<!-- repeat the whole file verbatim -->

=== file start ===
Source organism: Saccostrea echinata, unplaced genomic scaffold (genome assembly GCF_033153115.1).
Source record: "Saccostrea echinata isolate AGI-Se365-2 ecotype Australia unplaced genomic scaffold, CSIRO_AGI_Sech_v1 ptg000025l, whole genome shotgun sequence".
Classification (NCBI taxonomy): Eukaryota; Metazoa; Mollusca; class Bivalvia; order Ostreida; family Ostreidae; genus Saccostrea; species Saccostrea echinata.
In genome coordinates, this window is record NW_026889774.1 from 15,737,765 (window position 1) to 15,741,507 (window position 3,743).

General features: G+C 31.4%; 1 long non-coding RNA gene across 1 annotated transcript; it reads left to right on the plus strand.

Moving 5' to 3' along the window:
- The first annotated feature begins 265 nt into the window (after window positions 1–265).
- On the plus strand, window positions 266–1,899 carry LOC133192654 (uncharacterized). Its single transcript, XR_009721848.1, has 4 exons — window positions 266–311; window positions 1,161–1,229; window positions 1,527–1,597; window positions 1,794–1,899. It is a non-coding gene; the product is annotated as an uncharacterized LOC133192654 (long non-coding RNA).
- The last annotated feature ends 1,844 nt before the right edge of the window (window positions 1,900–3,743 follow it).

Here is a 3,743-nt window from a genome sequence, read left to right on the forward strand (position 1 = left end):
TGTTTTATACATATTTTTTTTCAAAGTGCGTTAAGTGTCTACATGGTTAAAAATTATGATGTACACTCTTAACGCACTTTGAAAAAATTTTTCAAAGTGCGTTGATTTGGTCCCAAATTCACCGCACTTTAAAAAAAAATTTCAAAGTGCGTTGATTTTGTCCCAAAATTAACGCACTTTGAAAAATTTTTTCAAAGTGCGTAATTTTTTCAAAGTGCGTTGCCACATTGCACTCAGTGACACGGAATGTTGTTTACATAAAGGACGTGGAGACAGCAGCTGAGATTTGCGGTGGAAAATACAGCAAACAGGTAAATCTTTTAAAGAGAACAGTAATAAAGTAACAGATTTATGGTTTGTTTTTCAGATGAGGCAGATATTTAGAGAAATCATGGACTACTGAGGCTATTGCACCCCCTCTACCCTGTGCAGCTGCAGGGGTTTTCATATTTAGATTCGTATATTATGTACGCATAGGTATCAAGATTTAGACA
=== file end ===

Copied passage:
Source organism: Saccostrea echinata, unplaced genomic scaffold (genome assembly GCF_033153115.1).
Source record: "Saccostrea echinata isolate AGI-Se365-2 ecotype Australia unplaced genomic scaffold, CSIRO_AGI_Sech_v1 ptg000025l, whole genome shotgun sequence".
Classification (NCBI taxonomy): Eukaryota; Metazoa; Mollusca; class Bivalvia; order Ostreida; family Ostreidae; genus Saccostrea; species Saccostrea echinata.
In genome coordinates, this window is record NW_026889774.1 from 15,737,765 (window position 1) to 15,741,507 (window position 3,743).

General features: G+C 31.4%; 1 long non-coding RNA gene across 1 annotated transcript; it reads left to right on the plus strand.

Moving 5' to 3' along the window:
- The first annotated feature begins 265 nt into the window (after window positions 1–265).
- On the plus strand, window positions 266–1,899 carry LOC133192654 (uncharacterized). Its single transcript, XR_009721848.1, has 4 exons — window positions 266–311; window positions 1,161–1,229; window positions 1,527–1,597; window positions 1,794–1,899. It is a non-coding gene; the product is annotated as an uncharacterized LOC133192654 (long non-coding RNA).
- The last annotated feature ends 1,844 nt before the right edge of the window (window positions 1,900–3,743 follow it).

Here is a 3,743-nt window from a genome sequence, read left to right on the forward strand (position 1 = left end):
TGTTTTATACATATTTTTTTTCAAAGTGCGTTAAGTGTCTACATGGTTAAAAATTATGATGTACACTCTTAACGCACTTTGAAAAAATTTTTCAAAGTGCGTTGATTTGGTCCCAAATTCACCGCACTTTAAAAAAAAATTTCAAAGTGCGTTGATTTTGTCCCAAAATTAACGCACTTTGAAAAATTTTTTCAAAGTGCGTAATTTTTTCAAAGTGCGTTGCCACATTGCACTCAGTGACACGGAATGTTGTTTACATAAAGGACGTGGAGACAGCAGCTGAGATTTGCGGTGGAAAATACAGCAAACAGGTAAATCTTTTAAAGAGAACAGTAATAAAGTAACAGATTTATGGTTTGTTTTTCAGATGAGGCAGATATTTAGAGAAATCATGGACTACTGAGGCTATTGCACCCCCTCTACCCTGTGCAGCTGCAGGGGTTTTCATATTTAGATTCGTATATTATGTACGCATAGGTATCAAGATTTAGACA